Celabrasion by Sleeper Agent: Highly energetic punk pop (or is it pop punk?) debut from a Kentucky band. Go buy this now.

Concerts
J Roddy Walston (Newport, Louisville twice and Nashville):
I traveled with friends to see a show in Covington, but after learning that was sold out, we decided to head over to Newport to see J Roddy based solely on a random reference from an acquaintance. The opening act was pretty terrible, and my friends and I sat in the balcony level hoping something, anything, would liven the night.

And as soon as J Roddy Walston and the Business took the stage, I made the correct decision to get down among the small but faithful crowd, where my friends joined me soon after. We danced and shouted, and when it was over, we vowed to catch him anytime he came anywhere close to the area.

Three shows later, we still haven’t regretted that decision.

Wilco (Nashville): Back-to-back nights at the historic Ryman Auditorium? That pretty much says it all.


Steve Earle (Lexington): Great seats. Great friends. The man continues to impress.

The Week of Legends: It all came together too perfectly to pass up, so the first week of August, I saw a Beach Boy on a Tuesday, a Beatle on a Thursday and a Bob on a Friday.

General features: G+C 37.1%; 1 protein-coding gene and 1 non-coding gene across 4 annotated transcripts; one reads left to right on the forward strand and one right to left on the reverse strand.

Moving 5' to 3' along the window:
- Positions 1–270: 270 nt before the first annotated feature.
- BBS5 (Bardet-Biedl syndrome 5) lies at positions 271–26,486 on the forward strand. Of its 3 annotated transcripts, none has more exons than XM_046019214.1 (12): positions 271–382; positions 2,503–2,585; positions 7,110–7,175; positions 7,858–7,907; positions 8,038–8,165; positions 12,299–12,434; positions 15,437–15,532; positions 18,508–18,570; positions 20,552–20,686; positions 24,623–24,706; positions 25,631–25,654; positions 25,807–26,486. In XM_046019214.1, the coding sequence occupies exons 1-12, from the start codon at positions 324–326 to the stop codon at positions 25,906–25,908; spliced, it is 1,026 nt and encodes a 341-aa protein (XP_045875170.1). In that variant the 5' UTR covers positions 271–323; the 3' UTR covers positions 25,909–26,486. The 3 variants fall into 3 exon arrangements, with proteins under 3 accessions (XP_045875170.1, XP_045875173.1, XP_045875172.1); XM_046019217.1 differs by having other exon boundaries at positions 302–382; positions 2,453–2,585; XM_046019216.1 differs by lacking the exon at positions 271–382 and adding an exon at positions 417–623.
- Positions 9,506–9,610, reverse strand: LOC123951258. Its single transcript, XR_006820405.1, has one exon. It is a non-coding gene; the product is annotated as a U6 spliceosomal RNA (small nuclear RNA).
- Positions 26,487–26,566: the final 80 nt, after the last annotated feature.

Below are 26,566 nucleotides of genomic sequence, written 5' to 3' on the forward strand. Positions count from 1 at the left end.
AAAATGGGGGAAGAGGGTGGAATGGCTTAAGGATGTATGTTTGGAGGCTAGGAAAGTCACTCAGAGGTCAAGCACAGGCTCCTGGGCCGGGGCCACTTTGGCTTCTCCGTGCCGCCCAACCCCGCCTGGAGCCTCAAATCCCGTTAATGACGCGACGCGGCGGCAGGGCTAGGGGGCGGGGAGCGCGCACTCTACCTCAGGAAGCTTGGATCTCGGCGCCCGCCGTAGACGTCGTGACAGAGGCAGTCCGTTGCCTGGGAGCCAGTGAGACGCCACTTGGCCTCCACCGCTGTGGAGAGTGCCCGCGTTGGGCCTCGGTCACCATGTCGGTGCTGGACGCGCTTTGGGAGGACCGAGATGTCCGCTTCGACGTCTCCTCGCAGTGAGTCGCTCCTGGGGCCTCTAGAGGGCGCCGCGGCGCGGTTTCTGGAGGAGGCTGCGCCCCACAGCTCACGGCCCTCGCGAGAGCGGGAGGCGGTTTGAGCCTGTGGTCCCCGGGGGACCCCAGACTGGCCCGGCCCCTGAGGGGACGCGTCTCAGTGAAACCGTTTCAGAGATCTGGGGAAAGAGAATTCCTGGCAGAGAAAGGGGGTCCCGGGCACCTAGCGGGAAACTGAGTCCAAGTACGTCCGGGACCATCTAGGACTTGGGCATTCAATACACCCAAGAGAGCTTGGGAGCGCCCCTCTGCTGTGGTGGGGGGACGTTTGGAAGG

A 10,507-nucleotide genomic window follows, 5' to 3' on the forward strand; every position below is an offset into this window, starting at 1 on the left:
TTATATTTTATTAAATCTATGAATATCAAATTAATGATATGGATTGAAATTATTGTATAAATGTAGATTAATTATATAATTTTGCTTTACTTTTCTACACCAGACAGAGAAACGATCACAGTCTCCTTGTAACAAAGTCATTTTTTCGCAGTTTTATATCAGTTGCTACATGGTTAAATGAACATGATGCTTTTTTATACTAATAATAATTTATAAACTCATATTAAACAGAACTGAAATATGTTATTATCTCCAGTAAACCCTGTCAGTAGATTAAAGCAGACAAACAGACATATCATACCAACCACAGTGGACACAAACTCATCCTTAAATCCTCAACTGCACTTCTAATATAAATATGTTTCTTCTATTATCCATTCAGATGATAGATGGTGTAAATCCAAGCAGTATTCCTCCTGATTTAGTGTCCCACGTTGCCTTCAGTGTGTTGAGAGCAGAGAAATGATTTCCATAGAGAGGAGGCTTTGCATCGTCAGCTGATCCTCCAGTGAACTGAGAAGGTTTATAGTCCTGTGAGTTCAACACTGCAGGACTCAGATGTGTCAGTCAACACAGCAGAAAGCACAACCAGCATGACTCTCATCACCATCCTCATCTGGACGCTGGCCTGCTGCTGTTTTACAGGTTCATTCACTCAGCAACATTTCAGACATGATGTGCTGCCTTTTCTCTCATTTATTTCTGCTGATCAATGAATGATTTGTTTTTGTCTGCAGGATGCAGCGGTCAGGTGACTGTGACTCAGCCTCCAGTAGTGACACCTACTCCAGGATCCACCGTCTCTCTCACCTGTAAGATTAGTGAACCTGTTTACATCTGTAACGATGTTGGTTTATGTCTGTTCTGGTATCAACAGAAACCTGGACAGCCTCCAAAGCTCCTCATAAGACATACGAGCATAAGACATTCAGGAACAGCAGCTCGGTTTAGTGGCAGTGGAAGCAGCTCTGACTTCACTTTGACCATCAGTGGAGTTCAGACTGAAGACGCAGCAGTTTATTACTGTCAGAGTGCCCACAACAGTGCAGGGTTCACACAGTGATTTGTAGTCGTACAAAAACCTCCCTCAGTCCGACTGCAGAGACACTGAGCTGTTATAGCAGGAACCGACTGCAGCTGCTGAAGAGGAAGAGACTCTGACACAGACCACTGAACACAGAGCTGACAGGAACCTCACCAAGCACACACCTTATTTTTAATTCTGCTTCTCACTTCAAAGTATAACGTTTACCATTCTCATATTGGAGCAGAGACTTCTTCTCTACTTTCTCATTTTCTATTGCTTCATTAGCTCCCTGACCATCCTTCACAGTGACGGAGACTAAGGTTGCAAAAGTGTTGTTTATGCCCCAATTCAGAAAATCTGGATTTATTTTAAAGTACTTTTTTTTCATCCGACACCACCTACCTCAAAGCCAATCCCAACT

The seats for two of the shows weren’t too bad, either.

In the span of five days, I saw Brian Wilson (second row), Paul McCartney (great seats but not that close) and Bob Dylan, (front row). Yeah, I was pretty happy.

Movies (note: I haven’t picked a favorite movie yet)
Harry Potter and the Deathly Hallows Part 2:
The epic battles might have brought to life the visuals JK Rowling’s writing had created in our heads, but the quiet, personal moments showcased the franchise’s true heart. The discussions immediately following the film weren’t too bad, either.

The Tree of Life: I’m not going to pretend that I understood what it all means, or, in this case in the hands of Terrence Malick, What It All Means, but The Tree of Life was pure visual poetry.

Hugo: In the hands of master filmmaker Martin Scorsese, Hugo shows how 3D can be used to enhance a film instead of being a cheap novelty designed to milk a few extra bucks from the audience.

The Descendants: Honestly, I’m not sure how to fully rate this film because I never got the emotional payoff I expected at the end of the movie. This was not the film’s fault, though. Instead, I blame it on the guy who conducted not one but two phone calls during the movie’s climactic final moments. Thanks, dude.

Bridesmaids: Too much was made about how “it’s not a chick flick” and “women can be funny, too.” Who cares about all that? Funny is funny, and Kristin Wiig (and particularly Melissa McCarthy) provided the best laughs of the year.

Rise of the Planet of the Apes: Will it win (or even be nominated for) an Oscar? Not a chance. Was it the most surprising movie of the summer? Yes it was. Also, the DVD cover is really cool.